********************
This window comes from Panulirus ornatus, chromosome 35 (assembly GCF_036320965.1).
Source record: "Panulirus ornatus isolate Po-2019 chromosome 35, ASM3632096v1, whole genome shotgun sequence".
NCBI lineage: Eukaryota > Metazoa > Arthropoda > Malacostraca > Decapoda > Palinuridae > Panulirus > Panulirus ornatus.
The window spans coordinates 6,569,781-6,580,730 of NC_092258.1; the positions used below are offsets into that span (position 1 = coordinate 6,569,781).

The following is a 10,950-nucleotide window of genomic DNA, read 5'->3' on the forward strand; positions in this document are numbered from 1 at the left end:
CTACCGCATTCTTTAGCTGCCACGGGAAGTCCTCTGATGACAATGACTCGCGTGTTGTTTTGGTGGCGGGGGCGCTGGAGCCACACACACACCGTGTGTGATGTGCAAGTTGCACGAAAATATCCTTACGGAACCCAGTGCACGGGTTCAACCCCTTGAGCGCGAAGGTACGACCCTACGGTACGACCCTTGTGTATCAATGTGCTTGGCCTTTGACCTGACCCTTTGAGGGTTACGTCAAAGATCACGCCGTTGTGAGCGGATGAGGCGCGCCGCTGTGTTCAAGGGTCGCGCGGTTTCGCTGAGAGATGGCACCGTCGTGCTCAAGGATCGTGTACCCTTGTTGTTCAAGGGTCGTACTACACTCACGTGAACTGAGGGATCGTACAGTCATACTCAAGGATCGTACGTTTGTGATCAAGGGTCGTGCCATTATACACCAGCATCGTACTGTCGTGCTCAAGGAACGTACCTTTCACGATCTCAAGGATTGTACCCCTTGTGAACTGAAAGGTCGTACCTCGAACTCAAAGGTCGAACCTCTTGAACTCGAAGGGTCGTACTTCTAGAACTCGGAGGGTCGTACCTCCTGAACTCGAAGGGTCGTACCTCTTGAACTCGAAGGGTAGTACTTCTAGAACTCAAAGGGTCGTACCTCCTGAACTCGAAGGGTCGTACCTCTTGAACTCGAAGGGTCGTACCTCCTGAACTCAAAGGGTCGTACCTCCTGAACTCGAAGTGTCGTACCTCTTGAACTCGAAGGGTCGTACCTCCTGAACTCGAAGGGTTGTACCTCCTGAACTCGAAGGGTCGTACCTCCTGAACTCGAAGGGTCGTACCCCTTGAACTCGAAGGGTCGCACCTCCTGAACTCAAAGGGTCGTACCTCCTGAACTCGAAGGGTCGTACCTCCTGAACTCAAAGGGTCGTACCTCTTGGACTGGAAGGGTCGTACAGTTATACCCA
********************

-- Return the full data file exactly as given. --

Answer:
This window comes from Panulirus ornatus, chromosome 35 (assembly GCF_036320965.1).
Source record: "Panulirus ornatus isolate Po-2019 chromosome 35, ASM3632096v1, whole genome shotgun sequence".
NCBI lineage: Eukaryota > Metazoa > Arthropoda > Malacostraca > Decapoda > Palinuridae > Panulirus > Panulirus ornatus.
The window spans coordinates 6,569,781-6,580,730 of NC_092258.1; the positions used below are offsets into that span (position 1 = coordinate 6,569,781).

The following is a 10,950-nucleotide window of genomic DNA, read 5'->3' on the forward strand; positions in this document are numbered from 1 at the left end:
CTACCGCATTCTTTAGCTGCCACGGGAAGTCCTCTGATGACAATGACTCGCGTGTTGTTTTGGTGGCGGGGGCGCTGGAGCCACACACACACCGTGTGTGATGTGCAAGTTGCACGAAAATATCCTTACGGAACCCAGTGCACGGGTTCAACCCCTTGAGCGCGAAGGTACGACCCTACGGTACGACCCTTGTGTATCAATGTGCTTGGCCTTTGACCTGACCCTTTGAGGGTTACGTCAAAGATCACGCCGTTGTGAGCGGATGAGGCGCGCCGCTGTGTTCAAGGGTCGCGCGGTTTCGCTGAGAGATGGCACCGTCGTGCTCAAGGATCGTGTACCCTTGTTGTTCAAGGGTCGTACTACACTCACGTGAACTGAGGGATCGTACAGTCATACTCAAGGATCGTACGTTTGTGATCAAGGGTCGTGCCATTATACACCAGCATCGTACTGTCGTGCTCAAGGAACGTACCTTTCACGATCTCAAGGATTGTACCCCTTGTGAACTGAAAGGTCGTACCTCGAACTCAAAGGTCGAACCTCTTGAACTCGAAGGGTCGTACTTCTAGAACTCGGAGGGTCGTACCTCCTGAACTCGAAGGGTCGTACCTCTTGAACTCGAAGGGTAGTACTTCTAGAACTCAAAGGGTCGTACCTCCTGAACTCGAAGGGTCGTACCTCTTGAACTCGAAGGGTCGTACCTCCTGAACTCAAAGGGTCGTACCTCCTGAACTCGAAGTGTCGTACCTCTTGAACTCGAAGGGTCGTACCTCCTGAACTCGAAGGGTTGTACCTCCTGAACTCGAAGGGTCGTACCTCCTGAACTCGAAGGGTCGTACCCCTTGAACTCGAAGGGTCGCACCTCCTGAACTCAAAGGGTCGTACCTCCTGAACTCGAAGGGTCGTACCTCCTGAACTCAAAGGGTCGTACCTCTTGGACTGGAAGGGTCGTACAGTTATACCCA